August 14, 2016; Free-Lance Star (Fredericksburg, VA)
James Roberson owns a family business in Virginia. He has also worked in other states as a church volunteer doing home construction and renovation projects. When he realized there was a need for similar work in his own community and region, he rounded up volunteers from his church and elsewhere to start a “construction ministry” to take on projects for homeowners in need, such as installing wheelchair ramps and repairing homes with flood damage.
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The organization, 516 Project, applied for tax-exempt recognition from the IRS in January and was approved only a month later—a far cry from the huge backlogs the IRS reported just a few years ago.
Roberson has a business background, passion for mission, a budding cadre of volunteers, and experience in his nonprofit’s chosen work. There’s only one thing missing. Speaking about his organization, he says, “It’s good but tough. It’s still like running a full business. There are books, you have to manage people.” This is a surprise? Nonprofits are corporations with needs for due diligence, accountability, transparency, and operations and governance integrity.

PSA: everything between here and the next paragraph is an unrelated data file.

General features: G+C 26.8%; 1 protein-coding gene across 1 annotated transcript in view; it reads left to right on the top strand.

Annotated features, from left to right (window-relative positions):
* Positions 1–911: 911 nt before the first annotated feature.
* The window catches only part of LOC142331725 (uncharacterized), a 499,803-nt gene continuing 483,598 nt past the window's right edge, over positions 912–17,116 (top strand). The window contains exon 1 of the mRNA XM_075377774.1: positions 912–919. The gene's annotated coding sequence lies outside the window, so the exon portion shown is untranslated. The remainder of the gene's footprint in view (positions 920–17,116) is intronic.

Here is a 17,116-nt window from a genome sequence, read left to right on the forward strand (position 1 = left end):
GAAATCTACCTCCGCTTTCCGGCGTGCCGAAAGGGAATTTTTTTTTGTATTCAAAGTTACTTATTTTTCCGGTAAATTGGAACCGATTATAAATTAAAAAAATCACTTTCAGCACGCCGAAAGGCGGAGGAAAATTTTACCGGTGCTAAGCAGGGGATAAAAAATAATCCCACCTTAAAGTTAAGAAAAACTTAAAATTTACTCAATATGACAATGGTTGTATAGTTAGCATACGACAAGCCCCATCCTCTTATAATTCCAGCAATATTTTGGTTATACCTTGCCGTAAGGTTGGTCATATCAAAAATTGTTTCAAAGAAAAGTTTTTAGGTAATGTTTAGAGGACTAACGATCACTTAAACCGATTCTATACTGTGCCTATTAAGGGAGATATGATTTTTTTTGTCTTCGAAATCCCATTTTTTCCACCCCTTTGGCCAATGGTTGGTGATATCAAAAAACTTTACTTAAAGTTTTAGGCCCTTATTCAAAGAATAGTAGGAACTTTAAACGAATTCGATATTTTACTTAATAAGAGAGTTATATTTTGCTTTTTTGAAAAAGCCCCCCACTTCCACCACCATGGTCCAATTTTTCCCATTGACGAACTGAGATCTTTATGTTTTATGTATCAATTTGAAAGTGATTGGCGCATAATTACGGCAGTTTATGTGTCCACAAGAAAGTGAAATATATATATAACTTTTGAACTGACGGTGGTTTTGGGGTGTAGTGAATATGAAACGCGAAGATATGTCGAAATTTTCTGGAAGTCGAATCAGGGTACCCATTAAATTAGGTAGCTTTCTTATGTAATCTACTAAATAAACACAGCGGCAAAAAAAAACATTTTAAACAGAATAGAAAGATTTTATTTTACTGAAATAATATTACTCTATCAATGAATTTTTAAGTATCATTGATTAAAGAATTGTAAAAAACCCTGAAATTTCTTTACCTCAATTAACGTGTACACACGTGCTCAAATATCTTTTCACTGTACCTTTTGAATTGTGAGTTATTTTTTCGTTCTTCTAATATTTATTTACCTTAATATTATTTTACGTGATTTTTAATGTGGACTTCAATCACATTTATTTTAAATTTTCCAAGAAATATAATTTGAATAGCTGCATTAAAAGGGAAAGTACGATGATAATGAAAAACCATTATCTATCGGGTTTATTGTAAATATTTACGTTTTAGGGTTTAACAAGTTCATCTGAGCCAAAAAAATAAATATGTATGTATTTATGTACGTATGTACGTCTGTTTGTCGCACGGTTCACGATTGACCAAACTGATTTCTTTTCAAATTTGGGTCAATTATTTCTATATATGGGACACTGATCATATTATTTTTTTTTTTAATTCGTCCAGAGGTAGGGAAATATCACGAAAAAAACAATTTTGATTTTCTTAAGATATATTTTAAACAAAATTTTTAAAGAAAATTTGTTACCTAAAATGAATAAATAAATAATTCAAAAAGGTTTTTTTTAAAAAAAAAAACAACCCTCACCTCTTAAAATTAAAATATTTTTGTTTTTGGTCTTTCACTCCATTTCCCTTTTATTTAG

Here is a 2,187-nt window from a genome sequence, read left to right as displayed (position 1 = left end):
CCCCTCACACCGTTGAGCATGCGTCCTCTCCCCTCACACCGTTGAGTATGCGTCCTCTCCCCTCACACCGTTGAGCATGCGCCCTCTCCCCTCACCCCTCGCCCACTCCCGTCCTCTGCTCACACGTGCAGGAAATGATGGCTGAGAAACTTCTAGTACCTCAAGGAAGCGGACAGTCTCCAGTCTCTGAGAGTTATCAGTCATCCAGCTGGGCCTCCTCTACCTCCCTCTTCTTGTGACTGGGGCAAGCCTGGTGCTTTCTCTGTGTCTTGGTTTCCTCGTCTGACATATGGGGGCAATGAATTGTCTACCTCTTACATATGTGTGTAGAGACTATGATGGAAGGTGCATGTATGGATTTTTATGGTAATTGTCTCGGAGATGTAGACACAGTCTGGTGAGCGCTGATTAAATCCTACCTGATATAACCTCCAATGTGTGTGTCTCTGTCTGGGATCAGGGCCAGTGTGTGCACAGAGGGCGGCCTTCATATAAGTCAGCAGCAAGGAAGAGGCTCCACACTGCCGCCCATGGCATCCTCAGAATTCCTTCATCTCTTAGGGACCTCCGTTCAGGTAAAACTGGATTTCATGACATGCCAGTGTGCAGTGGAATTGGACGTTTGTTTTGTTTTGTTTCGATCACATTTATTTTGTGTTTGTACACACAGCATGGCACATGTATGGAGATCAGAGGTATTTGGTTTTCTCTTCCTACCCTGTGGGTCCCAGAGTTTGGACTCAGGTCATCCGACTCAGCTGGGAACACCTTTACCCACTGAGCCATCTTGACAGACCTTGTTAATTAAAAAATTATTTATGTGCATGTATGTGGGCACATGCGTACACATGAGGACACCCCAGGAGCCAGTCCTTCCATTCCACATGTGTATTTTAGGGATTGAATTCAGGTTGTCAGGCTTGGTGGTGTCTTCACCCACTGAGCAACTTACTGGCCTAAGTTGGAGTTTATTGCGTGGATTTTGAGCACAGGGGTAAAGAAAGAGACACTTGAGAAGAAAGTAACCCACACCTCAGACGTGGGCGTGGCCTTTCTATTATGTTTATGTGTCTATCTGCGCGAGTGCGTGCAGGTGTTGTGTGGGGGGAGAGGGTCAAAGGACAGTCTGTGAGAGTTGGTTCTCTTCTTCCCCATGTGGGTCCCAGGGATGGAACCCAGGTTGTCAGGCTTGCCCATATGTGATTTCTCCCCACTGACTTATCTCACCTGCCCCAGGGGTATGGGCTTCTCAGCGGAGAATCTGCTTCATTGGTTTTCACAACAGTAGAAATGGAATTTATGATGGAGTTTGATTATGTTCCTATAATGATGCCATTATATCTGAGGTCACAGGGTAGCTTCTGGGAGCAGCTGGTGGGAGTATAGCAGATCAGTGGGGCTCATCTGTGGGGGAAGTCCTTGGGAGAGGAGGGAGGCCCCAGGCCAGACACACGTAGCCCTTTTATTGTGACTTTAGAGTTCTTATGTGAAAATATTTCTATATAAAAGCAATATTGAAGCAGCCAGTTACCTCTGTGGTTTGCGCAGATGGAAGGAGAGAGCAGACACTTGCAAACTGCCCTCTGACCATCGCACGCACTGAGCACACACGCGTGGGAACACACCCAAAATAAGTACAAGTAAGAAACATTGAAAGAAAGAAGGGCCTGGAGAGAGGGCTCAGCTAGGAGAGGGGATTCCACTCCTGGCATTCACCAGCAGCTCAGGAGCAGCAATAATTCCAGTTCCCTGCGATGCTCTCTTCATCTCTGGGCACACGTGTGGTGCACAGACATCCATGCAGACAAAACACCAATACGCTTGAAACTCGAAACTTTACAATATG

The Free-Lance Star article doesn’t refer to, much less quote, any 516 Project board members, and the nonprofit’s website doesn’t refer to a board of directors. There is every possibility that Roberson will hire or contract for the staff support he needs to supplement volunteer efforts to keep the organization ethical and legal, raise funds, and build sustainability. However, we must observe that a family business owner apparently started a nonprofit with such a laser focus on mission and programs that business planning and building a governance structure appear to have been neglected. We hope that Roberson and his volunteers will take on 516 Project itself as their next project, using their passion and their corporate structure as the framework for building a true community-based nonprofit organization.—Michael Wyland